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These are some of the side effects of going vegan, according to science


Following a more balanced vegan diet is often associated with deficiencies of vitamin B12, iron and possible hormonal alterations.

Photo: Ella Olsson / Pexels

It is undeniable that vegan eating is going through a hot moment. However, this type of diet goes beyond a fad, it has been proven to be one of the best alternatives to enhance health, prevent diseases and live longer. It is also the most environmentally friendly trend. Although its list of benefits is long and it is a diet that significantly benefits physical, mental and emotional health, we cannot forget that it is a more restrictive type of diet. With this, it is normal to present some consequences and the main one is the risk of missing out on several key vitamins and minerals. In addition, in some cases you could experience weight gain, if you fall into the trap of eating processed vegan products, which are characterized by their high content of carbohydrates and calories.

Fortunately with the proper information and research, It is very possible to start the vegan lifestyle with success and without putting our health at risk. Based on this, we set out to select four of the most characteristic negative effects, without a doubt it will be useful to take them into account.

1. Increased risk of vitamin B12 deficiency

It is no surprise to say that one of the main side effects of following a vegan diet, is vitamin B12 deficiency. It is an essential nutrient for the body to have energy and even plays a role in the generation of DNA and red blood cells, it is essential to obtain it through food. What happens with strict vegan diets is that they avoid the consumption of dairy, fish and meat, which are one of the richest food sources in vitamin B12 All of animal origin! It is also worth mentioning that most foods of plant origin do not contain vitamin B12. Its deficiency deteriorates health and is related to an increased risk of neuritis, inflamed nerves that lie outside the spinal cord and brain. Among the main symptoms of this condition are: muscle weakness, throbbing pain and, in severe cases, paralysis of the affected area. The recommendation for follow a vegan diet and avoid this deficiency, is to consume vitamin B supplements.

vitamins womanvitamins womanVitamin intake./Photo: Shutterstock

2. Increased risk of hormonal alterations

It is well known that vegans and vegetarians have to supplement the consumption of proteins of animal origin, although there are extraordinary plant alternatives: tofu is the most used option, especially as a substitute for red meat. Soy-based foods, such as edamames, tempeh, tofu, and unsweetened soy milk or yogurt, are minimally processed, which means they are loaded with vitamins and minerals. However, it is essential to be very careful with processed soy-based products, such as energy bars, protein powders, and sweetened soy milk and yogurt. The reason? They are often related to alterations in the hormones of the female body due to their high concentration of isoflavones (a type of plant estrogen, also known as phytoestrogens). The high doses of soy can cause infertility problems due to its strong anti-estrogen effects, however it is unlikely as it is necessary to consume large amounts for this to happen. Therefore, as long as you do not overdo it and base your diet on these types of products, there will be no big problem.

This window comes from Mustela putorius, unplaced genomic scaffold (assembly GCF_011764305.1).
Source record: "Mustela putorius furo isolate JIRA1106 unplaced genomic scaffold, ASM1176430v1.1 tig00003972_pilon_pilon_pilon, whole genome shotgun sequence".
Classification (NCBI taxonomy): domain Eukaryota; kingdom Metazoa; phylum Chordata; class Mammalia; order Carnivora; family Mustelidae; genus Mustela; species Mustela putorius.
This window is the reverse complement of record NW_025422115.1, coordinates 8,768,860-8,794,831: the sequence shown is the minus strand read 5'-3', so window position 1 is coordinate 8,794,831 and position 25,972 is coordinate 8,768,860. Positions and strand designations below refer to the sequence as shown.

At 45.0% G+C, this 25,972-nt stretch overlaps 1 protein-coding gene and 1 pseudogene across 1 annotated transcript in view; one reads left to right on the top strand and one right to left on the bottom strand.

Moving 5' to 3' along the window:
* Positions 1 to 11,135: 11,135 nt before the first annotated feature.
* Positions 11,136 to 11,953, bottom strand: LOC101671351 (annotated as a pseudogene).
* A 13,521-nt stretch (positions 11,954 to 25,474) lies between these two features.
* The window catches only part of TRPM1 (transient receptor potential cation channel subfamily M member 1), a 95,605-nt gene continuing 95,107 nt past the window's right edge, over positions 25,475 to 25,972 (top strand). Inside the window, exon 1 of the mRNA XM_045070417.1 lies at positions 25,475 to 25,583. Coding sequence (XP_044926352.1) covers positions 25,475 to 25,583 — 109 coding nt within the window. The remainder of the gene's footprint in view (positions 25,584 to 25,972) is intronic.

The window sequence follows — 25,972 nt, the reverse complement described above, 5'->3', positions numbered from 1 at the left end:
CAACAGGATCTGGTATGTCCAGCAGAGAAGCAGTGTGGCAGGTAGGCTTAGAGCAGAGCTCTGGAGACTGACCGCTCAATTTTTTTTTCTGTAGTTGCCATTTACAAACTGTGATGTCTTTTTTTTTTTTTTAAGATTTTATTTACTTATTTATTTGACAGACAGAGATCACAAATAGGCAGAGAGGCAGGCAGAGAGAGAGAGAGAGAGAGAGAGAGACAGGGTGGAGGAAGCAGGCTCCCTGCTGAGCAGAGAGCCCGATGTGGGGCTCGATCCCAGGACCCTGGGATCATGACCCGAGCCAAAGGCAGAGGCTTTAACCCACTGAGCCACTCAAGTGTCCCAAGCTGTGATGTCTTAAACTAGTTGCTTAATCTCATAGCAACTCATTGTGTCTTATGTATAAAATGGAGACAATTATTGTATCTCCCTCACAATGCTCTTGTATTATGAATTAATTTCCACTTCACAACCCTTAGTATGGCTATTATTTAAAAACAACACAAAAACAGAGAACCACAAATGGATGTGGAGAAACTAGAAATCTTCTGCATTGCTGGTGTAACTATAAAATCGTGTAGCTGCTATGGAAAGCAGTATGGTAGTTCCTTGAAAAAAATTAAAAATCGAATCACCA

Tofu./Photo: Shutterstock

3. Increased likelihood of ingesting toxic metals

Those who follow a vegan diet consume more soy protein than those who identify as vegetarians or omnivores. While it is true that soy-based foods are nutritious, very rich in protein and a great ally of intestinal health; may contain a type of toxic heavy metal called cadmium. For more context: There is a study carried out in 2011, in which it was found that people who consumed tofu products showed higher cadmium concentration in urine samples compared to those who did not consume any. The important thing to know is that the health effects of cadmium are devastating, as it is very toxic to the kidneys and can cause kidney disease or weaken bones. A good alternative is to go for other sources of plant-based protein such as lentils, quinoa, beans, and oats.

Soy./Photo: Shutterstock

4. Risk of iron deficiency

There are mixed opinions on the risks of iron deficiency in the vegan population. On the one hand, it is important to mention that several non-vegan foods are considered the best and most common sources of iron in the general population: eggs, fatty fish and red meat. However, bet on a well-thought-out vegan diet that is characterized by a good balance in iron-rich products of plant origin It’s the perfect solution! Include foods like spinach, pumpkin seeds, legumes, broccoli, tofu and soy products, and nuts. The key is to make sure you are getting enough of these foods on a regular basis. to keep iron levels in check.

Iron. / Photo: Shutterstock

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